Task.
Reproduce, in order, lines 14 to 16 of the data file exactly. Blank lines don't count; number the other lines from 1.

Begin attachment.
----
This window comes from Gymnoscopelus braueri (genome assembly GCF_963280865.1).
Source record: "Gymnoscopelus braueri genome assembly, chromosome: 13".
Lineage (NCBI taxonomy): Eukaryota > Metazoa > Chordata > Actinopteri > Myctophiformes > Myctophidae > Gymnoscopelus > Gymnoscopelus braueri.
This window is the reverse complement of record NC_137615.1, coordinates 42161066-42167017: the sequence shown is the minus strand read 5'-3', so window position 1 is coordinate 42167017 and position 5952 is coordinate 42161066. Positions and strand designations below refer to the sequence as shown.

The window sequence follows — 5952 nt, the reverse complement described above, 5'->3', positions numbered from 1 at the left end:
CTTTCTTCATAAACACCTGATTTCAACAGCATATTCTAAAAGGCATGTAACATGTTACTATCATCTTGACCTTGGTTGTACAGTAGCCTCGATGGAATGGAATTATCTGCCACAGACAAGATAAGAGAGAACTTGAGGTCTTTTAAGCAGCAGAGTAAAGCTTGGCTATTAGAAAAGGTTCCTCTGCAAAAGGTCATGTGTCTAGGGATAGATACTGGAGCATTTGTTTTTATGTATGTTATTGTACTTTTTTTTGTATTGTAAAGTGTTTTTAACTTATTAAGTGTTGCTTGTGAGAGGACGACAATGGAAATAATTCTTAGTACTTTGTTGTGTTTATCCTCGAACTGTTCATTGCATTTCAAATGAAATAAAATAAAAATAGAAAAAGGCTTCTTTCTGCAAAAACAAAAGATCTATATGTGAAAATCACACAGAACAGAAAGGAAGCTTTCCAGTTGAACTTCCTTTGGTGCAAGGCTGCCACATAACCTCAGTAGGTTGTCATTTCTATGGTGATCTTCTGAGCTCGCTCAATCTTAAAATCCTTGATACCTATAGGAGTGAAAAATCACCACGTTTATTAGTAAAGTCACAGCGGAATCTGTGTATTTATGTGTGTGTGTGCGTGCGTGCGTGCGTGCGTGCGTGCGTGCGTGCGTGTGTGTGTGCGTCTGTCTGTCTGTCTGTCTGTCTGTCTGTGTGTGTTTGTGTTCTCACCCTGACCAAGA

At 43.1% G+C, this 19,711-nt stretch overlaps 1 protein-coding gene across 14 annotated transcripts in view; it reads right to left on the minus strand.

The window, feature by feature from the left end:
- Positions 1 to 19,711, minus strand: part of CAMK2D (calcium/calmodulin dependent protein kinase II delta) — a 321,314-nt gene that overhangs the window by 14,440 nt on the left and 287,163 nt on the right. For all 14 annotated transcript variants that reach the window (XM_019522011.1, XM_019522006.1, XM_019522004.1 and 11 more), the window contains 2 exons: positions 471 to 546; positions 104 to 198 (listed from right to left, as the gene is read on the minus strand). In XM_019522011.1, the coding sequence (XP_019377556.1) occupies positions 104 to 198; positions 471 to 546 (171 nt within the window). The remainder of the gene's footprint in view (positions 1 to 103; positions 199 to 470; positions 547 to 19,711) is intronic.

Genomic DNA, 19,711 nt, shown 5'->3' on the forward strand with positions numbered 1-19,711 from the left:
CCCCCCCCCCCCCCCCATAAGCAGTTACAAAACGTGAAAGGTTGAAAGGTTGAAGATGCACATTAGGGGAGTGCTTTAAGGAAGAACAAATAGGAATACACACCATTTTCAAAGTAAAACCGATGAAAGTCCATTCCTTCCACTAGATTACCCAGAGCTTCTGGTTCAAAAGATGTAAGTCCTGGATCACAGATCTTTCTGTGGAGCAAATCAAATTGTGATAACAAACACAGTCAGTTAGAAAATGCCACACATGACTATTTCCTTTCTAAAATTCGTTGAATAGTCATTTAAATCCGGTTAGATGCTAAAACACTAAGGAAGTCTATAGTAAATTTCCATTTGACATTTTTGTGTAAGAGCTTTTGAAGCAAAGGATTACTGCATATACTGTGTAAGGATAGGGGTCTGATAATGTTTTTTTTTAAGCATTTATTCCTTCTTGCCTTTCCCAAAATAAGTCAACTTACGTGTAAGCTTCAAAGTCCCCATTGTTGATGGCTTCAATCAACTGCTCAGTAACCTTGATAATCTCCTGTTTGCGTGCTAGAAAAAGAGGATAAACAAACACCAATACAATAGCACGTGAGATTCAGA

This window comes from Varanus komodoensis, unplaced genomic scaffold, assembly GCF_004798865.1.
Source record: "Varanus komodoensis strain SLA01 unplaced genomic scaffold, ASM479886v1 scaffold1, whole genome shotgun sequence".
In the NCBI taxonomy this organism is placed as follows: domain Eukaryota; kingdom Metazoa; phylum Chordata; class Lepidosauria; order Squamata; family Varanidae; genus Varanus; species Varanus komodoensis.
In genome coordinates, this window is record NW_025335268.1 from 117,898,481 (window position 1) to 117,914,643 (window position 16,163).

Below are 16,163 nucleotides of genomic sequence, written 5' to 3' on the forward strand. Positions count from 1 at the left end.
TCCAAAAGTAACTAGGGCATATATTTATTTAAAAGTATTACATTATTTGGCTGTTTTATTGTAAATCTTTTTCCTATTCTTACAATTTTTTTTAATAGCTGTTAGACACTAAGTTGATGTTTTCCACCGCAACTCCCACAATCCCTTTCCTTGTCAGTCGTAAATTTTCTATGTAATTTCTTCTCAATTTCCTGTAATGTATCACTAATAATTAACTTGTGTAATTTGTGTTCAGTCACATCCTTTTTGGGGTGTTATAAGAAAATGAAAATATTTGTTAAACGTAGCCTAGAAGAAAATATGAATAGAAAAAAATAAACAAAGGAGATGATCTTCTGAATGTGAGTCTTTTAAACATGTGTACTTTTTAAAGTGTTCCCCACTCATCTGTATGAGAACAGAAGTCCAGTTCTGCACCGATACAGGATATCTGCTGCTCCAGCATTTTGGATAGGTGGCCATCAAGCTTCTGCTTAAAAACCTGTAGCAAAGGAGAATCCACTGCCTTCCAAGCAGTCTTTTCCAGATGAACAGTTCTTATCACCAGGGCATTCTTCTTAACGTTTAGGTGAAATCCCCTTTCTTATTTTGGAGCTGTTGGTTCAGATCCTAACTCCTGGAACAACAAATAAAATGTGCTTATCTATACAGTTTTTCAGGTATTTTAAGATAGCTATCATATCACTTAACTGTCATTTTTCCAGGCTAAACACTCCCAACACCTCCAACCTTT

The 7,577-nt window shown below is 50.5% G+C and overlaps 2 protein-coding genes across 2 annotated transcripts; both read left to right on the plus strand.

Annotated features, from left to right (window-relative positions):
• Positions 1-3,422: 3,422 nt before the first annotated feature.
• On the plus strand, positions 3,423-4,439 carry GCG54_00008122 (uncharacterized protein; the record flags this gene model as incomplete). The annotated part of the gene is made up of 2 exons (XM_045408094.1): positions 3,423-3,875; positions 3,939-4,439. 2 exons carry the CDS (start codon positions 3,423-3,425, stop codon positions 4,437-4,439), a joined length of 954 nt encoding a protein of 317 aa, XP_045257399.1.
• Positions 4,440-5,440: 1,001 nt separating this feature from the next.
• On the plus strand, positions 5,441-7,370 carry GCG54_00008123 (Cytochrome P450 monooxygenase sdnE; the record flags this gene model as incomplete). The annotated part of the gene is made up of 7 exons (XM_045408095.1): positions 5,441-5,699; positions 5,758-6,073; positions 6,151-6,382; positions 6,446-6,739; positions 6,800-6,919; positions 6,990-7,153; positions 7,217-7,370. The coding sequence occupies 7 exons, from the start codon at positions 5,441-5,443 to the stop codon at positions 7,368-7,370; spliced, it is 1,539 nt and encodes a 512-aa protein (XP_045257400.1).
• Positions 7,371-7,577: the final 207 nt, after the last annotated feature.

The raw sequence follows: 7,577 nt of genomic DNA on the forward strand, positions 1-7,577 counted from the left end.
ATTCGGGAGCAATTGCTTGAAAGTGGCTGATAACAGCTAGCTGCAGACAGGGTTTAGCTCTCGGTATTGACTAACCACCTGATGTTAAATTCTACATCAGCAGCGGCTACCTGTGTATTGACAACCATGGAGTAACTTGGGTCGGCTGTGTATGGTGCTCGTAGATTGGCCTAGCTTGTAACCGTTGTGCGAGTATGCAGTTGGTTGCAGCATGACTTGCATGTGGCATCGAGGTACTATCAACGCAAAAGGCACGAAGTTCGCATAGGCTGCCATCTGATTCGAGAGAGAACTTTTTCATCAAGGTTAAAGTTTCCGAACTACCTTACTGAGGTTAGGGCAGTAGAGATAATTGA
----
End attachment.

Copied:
In the NCBI taxonomy this organism is placed as follows: domain Eukaryota; kingdom Metazoa; phylum Chordata; class Lepidosauria; order Squamata; family Varanidae; genus Varanus; species Varanus komodoensis.
In genome coordinates, this window is record NW_025335268.1 from 117,898,481 (window position 1) to 117,914,643 (window position 16,163).

Below are 16,163 nucleotides of genomic sequence, written 5' to 3' on the forward strand. Positions count from 1 at the left end.